Deploy again with
npx sst deploy --stage prod to ensure the alias works.
2.4. Create an Alarm
CodeDeploy can automatically roll back a deployment in case one or more specified alarms get triggered during the deployment. To illustrate this, you will add an alarm that triggers when the new Lambda version produces any errors.
It is a bit annoying to have to specify the values of
dimensionsMap manually. It would be great if CDK could infer this automatically if you use
func.currentVersion.metricErrors. This is reported as a bug in the following GitHub issue.
In the stack, add the following:
This alarm will check for any errors in the newly deployed Lambda version. If your current Lambda version is
X, a new deploy will create a version
X and send a percentage of traffic to it. Using the dimensions above ensures only the
X+1 version can trigger the alarm.
The alarm is named after the function name and version, which ensures that the alarm is recreated during a deployment. If the currently deployed version is experiencing errors, the alarm could be in an alarm state when you deploy a new version, resulting in an instant rollback. Updating the underlying metric of the alarm does not reset the alarm status. This workaround creates a new alarm with the correct state and underlying metric for each deployment.
2.5. Add CodeDeploy Configuration
You must first create a CodeDeploy Application. In your stack, add:
Next, add a new Deployment Group to your CodeDeploy Application, referencing the Lambda alias and alarm you created earlier:
This creates a CodeDeploy Deployment Group that uses a built-in deployment strategy. The strategy sends 10% of the traffic to the new version and it keeps that weight for a duration of five minutes. If any specified alarm is triggered during this time window, CodeDeploy automatically rolls back the deployment and sends 100% of traffic to the old version. If this happens, CloudFormation will roll back the stack to the previous state.
CloudFormation will be stuck in the
UPDATE_IN_PROGRESS state until the
CodeDeploy deployment is complete.
2.6. Trying it out
Change the return value of your Lambda function (
Deploy your stack again with
npx sst deploy --stage prod. After some time you should notice the deployment getting stuck at
API MyFunc/Aliaslive AWS::Lambda::Alias UPDATE_IN_PROGRESS. This means that the CodeDeploy deployment is in progress.
Hit your endpoint a few times with
curl or similar. Most of the responses should be
Hello world. The time is ... but you should see a few
Hello there. I'm a canary. as well. After five minutes have passed, the deployment should be complete, and all future requests will return the new message.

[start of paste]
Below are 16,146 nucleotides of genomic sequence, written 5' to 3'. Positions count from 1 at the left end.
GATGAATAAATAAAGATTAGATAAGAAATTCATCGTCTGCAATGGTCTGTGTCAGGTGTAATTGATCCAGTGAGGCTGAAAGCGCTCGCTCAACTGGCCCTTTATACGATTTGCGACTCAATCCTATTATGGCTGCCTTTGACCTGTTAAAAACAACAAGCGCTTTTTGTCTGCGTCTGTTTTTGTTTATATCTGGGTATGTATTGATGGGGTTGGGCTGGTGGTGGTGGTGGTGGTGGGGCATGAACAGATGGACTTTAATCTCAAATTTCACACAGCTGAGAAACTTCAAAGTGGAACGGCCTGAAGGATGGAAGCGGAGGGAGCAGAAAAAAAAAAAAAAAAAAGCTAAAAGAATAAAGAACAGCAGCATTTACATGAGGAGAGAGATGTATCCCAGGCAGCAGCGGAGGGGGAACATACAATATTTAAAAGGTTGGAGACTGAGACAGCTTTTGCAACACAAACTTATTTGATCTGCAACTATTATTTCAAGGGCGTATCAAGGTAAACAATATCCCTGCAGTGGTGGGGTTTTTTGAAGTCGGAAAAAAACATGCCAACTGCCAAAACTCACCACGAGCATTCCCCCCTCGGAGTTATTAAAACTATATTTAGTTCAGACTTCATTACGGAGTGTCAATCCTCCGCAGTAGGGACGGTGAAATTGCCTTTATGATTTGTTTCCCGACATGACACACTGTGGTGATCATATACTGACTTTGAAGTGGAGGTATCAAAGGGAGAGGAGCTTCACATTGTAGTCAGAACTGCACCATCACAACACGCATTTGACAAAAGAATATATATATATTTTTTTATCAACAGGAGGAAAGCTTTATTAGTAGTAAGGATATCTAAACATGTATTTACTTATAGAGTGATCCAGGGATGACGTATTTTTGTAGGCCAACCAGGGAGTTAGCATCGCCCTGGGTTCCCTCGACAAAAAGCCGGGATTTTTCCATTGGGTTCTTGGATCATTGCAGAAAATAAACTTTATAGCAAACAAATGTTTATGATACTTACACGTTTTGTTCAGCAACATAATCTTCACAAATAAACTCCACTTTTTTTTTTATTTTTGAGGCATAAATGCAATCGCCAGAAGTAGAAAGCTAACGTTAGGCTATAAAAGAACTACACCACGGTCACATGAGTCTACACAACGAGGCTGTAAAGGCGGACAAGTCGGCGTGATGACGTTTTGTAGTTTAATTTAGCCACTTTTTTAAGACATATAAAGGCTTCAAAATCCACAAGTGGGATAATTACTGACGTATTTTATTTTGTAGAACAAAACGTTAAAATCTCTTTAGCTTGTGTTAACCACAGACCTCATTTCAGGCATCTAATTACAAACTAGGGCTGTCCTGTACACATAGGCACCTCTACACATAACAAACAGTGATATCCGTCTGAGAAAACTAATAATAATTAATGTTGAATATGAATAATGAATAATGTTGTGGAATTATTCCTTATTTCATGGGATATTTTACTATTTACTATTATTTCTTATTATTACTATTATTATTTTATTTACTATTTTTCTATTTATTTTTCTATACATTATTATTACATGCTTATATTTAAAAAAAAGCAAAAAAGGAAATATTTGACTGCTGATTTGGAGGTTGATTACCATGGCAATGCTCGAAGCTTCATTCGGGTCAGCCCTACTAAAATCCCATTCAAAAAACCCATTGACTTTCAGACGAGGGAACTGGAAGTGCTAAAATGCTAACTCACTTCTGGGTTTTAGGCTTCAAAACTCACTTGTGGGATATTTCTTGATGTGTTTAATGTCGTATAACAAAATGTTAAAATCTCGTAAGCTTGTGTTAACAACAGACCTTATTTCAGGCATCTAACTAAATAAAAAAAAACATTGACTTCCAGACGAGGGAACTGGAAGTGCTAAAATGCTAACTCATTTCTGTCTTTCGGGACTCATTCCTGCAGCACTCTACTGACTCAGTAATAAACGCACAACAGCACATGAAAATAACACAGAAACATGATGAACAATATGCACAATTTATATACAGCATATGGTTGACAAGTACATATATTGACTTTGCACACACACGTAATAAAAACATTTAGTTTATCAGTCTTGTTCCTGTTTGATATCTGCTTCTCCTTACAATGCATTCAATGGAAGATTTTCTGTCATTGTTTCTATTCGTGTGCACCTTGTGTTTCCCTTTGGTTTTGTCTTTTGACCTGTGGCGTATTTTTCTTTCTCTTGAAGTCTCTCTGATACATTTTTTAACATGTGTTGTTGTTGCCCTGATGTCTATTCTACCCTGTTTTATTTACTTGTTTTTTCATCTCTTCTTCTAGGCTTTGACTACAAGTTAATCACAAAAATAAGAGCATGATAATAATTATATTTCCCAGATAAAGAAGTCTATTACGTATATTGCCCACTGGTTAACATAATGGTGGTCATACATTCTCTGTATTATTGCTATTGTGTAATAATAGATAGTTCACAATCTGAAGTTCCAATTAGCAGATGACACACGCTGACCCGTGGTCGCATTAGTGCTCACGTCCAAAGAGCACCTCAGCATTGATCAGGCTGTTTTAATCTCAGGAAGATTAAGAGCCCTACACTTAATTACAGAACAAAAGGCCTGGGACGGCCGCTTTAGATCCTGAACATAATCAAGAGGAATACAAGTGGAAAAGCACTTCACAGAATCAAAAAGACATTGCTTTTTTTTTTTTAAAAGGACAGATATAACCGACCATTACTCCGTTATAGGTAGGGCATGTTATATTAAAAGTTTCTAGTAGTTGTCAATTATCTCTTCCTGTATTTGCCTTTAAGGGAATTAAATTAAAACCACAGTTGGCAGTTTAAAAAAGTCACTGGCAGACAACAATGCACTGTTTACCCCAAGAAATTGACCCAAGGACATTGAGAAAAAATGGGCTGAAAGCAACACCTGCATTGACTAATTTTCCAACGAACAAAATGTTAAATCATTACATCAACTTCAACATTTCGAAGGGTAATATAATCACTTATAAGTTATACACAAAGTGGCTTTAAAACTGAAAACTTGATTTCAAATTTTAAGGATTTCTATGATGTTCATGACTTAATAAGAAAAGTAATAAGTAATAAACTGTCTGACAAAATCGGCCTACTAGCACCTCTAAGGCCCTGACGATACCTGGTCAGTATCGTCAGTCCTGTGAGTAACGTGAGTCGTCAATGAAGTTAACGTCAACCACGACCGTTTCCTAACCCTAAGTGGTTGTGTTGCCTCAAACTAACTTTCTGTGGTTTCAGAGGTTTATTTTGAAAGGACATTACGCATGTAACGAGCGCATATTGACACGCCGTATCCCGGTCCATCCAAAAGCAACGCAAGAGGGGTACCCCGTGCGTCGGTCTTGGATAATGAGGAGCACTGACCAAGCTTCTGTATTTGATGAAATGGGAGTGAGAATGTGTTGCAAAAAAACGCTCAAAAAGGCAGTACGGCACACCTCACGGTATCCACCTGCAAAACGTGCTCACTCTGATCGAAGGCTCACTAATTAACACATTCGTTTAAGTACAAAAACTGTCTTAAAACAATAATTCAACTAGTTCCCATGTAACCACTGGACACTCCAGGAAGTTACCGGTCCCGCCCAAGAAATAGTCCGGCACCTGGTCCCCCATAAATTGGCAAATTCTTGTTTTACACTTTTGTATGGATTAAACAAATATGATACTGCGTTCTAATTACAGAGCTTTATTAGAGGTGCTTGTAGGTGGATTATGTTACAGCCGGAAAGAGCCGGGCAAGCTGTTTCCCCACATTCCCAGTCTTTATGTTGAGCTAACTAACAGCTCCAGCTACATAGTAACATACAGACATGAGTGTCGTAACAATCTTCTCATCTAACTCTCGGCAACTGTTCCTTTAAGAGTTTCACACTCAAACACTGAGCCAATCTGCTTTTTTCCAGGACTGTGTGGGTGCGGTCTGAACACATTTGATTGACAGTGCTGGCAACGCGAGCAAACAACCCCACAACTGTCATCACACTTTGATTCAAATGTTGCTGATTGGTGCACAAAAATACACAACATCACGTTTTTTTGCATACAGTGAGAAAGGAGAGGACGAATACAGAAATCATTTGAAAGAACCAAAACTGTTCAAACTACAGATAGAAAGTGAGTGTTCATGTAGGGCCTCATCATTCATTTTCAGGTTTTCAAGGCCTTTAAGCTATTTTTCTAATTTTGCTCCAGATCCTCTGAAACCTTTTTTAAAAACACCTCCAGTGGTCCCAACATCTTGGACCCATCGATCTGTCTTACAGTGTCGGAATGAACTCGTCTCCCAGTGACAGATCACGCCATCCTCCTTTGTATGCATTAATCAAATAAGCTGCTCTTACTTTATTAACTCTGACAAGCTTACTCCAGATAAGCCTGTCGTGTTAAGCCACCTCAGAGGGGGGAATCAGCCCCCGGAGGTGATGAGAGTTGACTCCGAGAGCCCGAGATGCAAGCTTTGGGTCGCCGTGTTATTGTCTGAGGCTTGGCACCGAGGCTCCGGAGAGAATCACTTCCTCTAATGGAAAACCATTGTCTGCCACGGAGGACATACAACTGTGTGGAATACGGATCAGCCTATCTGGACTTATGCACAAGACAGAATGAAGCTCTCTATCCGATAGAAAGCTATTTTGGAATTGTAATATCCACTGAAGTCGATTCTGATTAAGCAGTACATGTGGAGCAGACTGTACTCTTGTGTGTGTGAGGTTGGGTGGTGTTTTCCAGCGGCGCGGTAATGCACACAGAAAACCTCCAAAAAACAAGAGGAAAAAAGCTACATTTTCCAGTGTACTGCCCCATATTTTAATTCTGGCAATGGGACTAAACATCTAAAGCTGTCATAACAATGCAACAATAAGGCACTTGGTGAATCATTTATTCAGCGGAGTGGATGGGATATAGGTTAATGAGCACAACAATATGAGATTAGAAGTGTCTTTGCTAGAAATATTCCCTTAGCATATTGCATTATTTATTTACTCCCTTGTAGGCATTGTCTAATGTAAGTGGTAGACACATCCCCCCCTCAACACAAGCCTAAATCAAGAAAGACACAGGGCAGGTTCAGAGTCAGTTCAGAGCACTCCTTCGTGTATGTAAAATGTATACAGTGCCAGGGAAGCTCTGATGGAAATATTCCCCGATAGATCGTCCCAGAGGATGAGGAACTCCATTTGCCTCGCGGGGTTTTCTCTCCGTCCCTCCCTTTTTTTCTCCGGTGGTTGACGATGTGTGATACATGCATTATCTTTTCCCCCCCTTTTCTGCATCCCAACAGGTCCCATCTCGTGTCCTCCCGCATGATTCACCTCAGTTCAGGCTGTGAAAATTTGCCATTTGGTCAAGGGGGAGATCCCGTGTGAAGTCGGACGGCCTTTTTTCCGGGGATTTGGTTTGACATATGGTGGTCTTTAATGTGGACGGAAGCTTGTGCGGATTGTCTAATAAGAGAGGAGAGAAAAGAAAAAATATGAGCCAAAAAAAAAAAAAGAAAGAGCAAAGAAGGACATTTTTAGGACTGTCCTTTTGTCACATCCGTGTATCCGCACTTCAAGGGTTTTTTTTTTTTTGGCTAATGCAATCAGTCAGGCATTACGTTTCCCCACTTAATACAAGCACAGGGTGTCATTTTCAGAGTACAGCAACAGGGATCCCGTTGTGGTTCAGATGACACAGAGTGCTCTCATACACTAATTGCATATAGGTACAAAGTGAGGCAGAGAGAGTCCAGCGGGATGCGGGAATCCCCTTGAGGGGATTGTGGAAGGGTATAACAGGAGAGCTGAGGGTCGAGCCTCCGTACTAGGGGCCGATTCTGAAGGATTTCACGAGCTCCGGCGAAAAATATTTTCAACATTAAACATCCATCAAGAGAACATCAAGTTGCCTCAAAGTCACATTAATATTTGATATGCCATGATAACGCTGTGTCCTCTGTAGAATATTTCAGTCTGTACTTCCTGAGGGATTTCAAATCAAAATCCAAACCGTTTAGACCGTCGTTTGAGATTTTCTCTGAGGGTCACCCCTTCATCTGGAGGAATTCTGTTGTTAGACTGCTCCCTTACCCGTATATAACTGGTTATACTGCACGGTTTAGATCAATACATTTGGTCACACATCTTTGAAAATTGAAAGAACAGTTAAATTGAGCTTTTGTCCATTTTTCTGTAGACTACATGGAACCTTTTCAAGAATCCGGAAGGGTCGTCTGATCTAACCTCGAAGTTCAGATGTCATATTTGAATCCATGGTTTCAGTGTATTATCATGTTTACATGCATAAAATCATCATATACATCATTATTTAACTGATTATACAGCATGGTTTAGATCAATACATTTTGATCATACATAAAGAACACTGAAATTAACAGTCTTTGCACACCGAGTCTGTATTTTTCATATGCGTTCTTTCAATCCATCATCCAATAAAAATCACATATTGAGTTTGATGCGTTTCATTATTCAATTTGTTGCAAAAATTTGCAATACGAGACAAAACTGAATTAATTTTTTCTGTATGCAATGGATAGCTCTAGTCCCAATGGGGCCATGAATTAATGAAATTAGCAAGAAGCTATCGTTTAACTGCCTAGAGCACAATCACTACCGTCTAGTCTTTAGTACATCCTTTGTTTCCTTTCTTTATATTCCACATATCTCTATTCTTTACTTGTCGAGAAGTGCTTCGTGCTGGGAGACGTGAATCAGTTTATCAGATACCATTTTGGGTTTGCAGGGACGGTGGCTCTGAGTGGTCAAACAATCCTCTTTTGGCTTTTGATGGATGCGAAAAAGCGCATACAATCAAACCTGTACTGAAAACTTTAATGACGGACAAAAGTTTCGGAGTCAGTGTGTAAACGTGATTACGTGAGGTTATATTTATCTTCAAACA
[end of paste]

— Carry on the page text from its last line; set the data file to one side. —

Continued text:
Let’s simulate a failed deployment. Inject an error in your handler:
Deploy again and hit your endpoint again while the CodeDeploy deployment is in progress. Some of the requests should hit the canary and return a
500 Internal Server Error. Shortly after this happens, the alarm will be triggered and the deployment will be rolled back. All requests you do should now return
Hello there. I'm a canary.. The CloudFormation stack will also be rolled back to its previous state.
2.7. Customizing the Deployment Strategy
CodeDeploy comes with a couple of built-in deployment strategies. If these do not fit your needs, you can create a custom deployment config. Imagine you want to send 50% of the traffic to the new version, and let it “bake” for 10 minutes. Simply create a new deployment configuration and update the deployment group:
2.8. Managing Different Environments
Currently, your application will use the same deployment strategy in all environments. This is probably not what you want. In ephemeral environments and when using SST’s Live Lambda Development you most likely want instant deploys without any canary. You can use the
stage parameter to conditionally define the deployment configuration to use:
In this tutorial you have learned how to use Lambda aliases and CodeDeploy to do canary deployments of your Lambda functions. You have also learned how to create custom deployment strategies as well as how to use different strategy for different environments.
With this knowledge, you can improve the robustness and resilience of your serverless architectures, and you are one step closer to testing in production.